Apple TV adds new CBS Sports and USA Now channels

“Apple has pushed two new channels to the Apple TV today,” Mike Beasley reports for 9to5Mac.

“The first new channel is CBS Sports,” Beasley reports, “which allows users to watch free clips from a host of different sports, including the NFL, MLB, NBA, college sports, and more.”

“The second new channel is USA Now, which features content from the USA network,” Beasley reports. “Unlike CBS Sports, this one will require a cable provider login to access most content.”

Read more in the full article here.

MacDailyNews Take: Currently, the Apple TV “strategy” seems rather underwhelmingly random. Hoping for some clarity come WWDC in June.


  1. Whenever I come across a new AppleTV channel I click on it to see what it’s got. If, when I do so, I get a screen telling me to log in to my computer to a certain address, fill out a form, provide my name, email address and other stuff, and then put the code from the TV screen into the form, I immediately remove the channel from the lineup.

    I’m not going to play that game.

    This fussy nonsense is always going to hold back AppleTV to some degree, and they need to get rid of it.

    1. I understand where you’re coming from, but on those “activation required” apps, I’ve never had to do anything more than enter my cable TV username and password. It just doesn’t seem like a big deal to me. Take me maybe a minute.


      1. You miss the whole point, Robin.
        I do the same as bob, and that’s to “cut the cord.”
        In other words, if you have to have a paid cable service to watch on Apple TV, what’s the point?
        If you already have a cable service, it might be convenient but for rest of us who have already “cut the cord” (no more expensive cable service), it’s a hassle and they clutter up the screen!

        1. I’m not disputing that. I’m disputing the notion that activating a cable-subscriber service on the Apple TV requires the cable subscriber to give up personal information to the app provider. It doesn’t. You just enter your cable password. Whether you’re a cord-cutter is another thing entirely.


          1. You don’t even give your account info to the network. It’s a verification step – you log into your cable management account and verification token is sent to AppleTV directly.

            I agree it’s marginally stupid – the only verification channels I keep are HBO and FXNOW but it’s handy to have access to the entire library of HBO on demand.

            Not Apple’s fault. I assume the success/failure of HBONow will determine if other channels go cable-less.

  2. Awesome, I guess. But I’ve stopped using our Apple TV. When the new version (hopefully) comes out in June, I’ll get one and happily return to being an Apple TV nut. But my 720p Apple TV 2 just isn’t supported enough anymore. In the meantime, our PS3 gets all the services I truly need, so I’ve been using that.

    I hope that the new Apple TV will allow for greater customization of app interfaces. Netflix has a similar look and feel on every platform, except on Apple TV, where it’s forced into the Apple TV standard interface. That interface was pretty innovative when it came out way back when, but now it just seems clunky.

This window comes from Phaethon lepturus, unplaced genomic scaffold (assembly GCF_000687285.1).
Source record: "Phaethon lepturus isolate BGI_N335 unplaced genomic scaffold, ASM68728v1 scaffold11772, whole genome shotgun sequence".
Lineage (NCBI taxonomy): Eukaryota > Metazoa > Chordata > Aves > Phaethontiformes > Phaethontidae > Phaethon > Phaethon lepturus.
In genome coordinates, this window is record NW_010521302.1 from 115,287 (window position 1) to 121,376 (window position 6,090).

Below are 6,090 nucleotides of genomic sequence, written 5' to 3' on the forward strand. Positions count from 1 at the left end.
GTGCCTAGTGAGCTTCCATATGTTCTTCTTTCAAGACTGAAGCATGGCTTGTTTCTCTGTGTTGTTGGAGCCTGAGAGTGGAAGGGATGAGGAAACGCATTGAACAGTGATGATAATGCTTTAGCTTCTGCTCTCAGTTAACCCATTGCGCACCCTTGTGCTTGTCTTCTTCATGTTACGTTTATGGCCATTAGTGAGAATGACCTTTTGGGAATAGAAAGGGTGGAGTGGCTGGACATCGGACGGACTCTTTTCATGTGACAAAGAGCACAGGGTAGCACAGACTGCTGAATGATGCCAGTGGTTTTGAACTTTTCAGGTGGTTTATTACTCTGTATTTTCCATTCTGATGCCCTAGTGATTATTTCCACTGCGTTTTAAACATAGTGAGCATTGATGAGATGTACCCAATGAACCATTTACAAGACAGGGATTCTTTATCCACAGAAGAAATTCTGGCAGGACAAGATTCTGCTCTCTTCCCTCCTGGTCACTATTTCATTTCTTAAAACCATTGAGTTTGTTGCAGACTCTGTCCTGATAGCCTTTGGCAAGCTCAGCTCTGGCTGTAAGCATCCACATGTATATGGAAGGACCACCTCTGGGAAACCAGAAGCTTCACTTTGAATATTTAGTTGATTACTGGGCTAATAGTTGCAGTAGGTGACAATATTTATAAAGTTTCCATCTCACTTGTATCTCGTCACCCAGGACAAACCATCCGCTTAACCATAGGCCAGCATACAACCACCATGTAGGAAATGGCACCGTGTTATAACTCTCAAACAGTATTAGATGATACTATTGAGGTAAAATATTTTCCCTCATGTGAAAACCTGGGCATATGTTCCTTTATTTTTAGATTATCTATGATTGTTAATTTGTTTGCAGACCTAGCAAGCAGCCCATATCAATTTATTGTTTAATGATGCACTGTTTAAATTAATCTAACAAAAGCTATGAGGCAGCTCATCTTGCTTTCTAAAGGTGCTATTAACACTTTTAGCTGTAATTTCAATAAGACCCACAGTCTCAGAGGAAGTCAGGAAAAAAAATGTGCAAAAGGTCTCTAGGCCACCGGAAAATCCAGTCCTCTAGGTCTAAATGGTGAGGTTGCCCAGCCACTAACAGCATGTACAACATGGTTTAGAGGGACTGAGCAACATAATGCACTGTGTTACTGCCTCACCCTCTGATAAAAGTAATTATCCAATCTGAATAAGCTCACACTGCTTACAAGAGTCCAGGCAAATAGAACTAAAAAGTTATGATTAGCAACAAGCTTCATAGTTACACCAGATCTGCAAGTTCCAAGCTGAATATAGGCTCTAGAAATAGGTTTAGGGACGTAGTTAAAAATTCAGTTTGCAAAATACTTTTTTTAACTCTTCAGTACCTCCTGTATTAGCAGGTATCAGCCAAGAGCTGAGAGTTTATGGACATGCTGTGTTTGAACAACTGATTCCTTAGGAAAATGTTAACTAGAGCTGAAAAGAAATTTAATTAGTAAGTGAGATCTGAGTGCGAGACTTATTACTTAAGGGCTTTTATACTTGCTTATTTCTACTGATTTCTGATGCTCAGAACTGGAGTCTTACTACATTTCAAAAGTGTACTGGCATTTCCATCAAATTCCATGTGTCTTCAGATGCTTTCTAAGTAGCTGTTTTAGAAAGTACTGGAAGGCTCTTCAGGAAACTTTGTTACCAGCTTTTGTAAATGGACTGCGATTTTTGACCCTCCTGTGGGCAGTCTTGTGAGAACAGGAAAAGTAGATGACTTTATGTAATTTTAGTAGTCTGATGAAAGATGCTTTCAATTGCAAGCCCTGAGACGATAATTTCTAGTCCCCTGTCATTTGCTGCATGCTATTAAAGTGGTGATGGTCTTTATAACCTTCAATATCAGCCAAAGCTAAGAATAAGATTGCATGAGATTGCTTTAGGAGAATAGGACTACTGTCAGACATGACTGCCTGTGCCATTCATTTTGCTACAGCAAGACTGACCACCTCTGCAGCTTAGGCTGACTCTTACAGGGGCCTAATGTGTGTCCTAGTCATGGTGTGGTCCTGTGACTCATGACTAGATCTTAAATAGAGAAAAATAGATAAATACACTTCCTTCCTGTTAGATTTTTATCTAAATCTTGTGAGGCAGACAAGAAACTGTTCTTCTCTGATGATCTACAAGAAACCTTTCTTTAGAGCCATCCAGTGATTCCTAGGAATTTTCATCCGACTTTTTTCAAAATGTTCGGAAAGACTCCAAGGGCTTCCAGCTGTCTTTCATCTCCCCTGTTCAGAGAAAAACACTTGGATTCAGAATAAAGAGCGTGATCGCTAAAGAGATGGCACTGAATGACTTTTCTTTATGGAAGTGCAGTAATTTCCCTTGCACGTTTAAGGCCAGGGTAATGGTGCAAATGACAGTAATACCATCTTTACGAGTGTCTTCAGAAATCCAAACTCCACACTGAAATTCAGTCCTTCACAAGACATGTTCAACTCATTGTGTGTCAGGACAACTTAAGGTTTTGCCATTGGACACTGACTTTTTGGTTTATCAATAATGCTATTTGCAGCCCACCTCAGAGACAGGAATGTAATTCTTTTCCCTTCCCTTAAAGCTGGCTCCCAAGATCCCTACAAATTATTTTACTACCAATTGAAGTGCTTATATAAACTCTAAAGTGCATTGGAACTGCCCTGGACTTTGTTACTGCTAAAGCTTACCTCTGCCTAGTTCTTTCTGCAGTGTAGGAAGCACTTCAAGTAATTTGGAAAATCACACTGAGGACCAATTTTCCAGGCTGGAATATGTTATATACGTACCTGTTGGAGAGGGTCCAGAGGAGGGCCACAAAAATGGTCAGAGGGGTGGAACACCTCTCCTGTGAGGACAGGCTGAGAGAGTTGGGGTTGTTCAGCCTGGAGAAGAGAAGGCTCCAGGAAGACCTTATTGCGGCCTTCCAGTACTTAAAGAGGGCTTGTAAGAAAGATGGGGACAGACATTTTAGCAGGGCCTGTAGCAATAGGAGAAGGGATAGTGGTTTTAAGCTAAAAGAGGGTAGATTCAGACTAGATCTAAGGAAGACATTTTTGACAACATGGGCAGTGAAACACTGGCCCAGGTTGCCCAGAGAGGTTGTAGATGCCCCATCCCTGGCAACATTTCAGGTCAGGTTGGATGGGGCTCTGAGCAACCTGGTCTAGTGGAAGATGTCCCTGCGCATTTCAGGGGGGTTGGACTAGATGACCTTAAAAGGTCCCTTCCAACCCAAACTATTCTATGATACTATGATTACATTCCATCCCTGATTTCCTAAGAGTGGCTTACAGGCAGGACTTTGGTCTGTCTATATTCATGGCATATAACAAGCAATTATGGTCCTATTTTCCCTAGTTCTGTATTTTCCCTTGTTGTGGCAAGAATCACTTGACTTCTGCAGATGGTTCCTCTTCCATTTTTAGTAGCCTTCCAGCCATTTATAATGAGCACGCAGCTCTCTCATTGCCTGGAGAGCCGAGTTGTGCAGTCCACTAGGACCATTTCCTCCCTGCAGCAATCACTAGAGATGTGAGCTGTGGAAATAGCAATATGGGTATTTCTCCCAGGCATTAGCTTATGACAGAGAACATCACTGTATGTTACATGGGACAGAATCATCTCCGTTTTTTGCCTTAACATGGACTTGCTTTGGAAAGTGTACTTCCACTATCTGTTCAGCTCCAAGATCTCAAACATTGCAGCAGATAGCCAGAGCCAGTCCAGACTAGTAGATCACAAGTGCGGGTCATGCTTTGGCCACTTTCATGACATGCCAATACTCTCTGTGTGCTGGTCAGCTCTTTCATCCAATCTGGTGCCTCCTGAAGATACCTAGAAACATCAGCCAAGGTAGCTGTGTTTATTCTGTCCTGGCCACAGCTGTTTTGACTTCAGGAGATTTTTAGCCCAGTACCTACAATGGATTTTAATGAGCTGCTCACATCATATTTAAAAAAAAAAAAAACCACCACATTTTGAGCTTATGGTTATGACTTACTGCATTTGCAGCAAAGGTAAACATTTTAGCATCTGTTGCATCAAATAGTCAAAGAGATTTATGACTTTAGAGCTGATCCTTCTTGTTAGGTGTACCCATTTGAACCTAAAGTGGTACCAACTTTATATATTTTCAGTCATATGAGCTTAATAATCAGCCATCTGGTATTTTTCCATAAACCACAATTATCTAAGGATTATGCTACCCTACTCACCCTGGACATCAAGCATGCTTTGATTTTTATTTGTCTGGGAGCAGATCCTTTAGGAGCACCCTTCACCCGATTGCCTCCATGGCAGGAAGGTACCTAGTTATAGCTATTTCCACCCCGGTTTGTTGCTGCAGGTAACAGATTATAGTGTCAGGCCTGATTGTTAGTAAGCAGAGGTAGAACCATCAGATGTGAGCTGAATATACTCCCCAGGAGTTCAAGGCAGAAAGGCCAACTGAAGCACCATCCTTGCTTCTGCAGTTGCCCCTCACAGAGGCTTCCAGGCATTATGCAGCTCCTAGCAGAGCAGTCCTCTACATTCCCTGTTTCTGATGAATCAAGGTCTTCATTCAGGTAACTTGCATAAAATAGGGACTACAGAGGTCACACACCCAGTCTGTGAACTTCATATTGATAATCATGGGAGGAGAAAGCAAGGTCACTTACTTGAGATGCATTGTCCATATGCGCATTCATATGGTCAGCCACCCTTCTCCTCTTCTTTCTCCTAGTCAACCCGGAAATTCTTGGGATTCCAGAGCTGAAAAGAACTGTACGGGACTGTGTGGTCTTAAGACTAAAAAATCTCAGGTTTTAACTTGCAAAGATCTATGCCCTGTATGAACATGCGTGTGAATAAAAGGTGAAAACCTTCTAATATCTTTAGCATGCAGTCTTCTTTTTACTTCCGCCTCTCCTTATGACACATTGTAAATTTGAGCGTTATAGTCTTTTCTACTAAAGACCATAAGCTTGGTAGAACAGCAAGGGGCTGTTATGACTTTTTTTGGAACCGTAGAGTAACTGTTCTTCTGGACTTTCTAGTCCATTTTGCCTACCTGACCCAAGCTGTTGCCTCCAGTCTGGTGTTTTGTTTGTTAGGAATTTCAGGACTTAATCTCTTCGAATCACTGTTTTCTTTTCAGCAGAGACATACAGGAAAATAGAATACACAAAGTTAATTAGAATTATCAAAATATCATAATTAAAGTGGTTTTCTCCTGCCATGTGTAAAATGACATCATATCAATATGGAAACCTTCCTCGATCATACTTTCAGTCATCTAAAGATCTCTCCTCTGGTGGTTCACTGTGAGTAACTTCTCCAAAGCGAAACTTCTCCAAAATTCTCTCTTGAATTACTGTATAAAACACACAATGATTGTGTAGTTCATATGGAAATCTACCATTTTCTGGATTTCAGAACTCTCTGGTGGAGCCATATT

1. Why would you want a different interface for every channel, sounds like hell to me, I would rather have a consistent interface within the device than supposed consistency between my device and those I am virtually never going to use. Isn’t that what we like about Apple that we don’t have a long learning process the moment anything changes in or between their devices.

      1. I’ll turn that around: why would you want a different interface for the same service on different devices? Or do you only watch Netflix on your Apple TV and nothing else?

      1. Can you explain why? I find Netflix’ standard interface simple, informative and useful. This is the interface I see on our Wii U and PS3 and my friend’s smart TV. It’s all the same.

  3. The strategy for Apple TV is “stealth.” Slowly add new content sources to Apple TV. Currently, most of the services need to be “activated” by proving you subscribe to the service through a TV service provider (such as cable).

    For example, USA Networks gets its “cut” of my monthly cable bill. It’s not “free.” If I did not subscribe to cable TV service, I would not be paying for USA’s programming, so I should not have full access to “USA Now” content on Apple TV. The activation code that I enter at to the current method to prove I “pay” my monthly fee in some way.

    At some point (when Apple TV is no longer a “hobby”), Apple can show its content providers:

    LOOK at ALL the content choices Apple TV customers have right now. Why not give them a “direct” way to subscribe, for a low monthly fee? They can subscribe “a la carte” or within an “Internet TV bundle.” Your customer can continue to pay “generally” through the cable company, or directly to you because they specifically want your content. You’ll make more per customer through us, and your customers will save money overall because they can be selective.

    Once this “subscribe directly” option is available for more of the content choices, more Apple TV customers can make the practical choice to “cut the cord.” That “no longer a hobby” point may be this summer.

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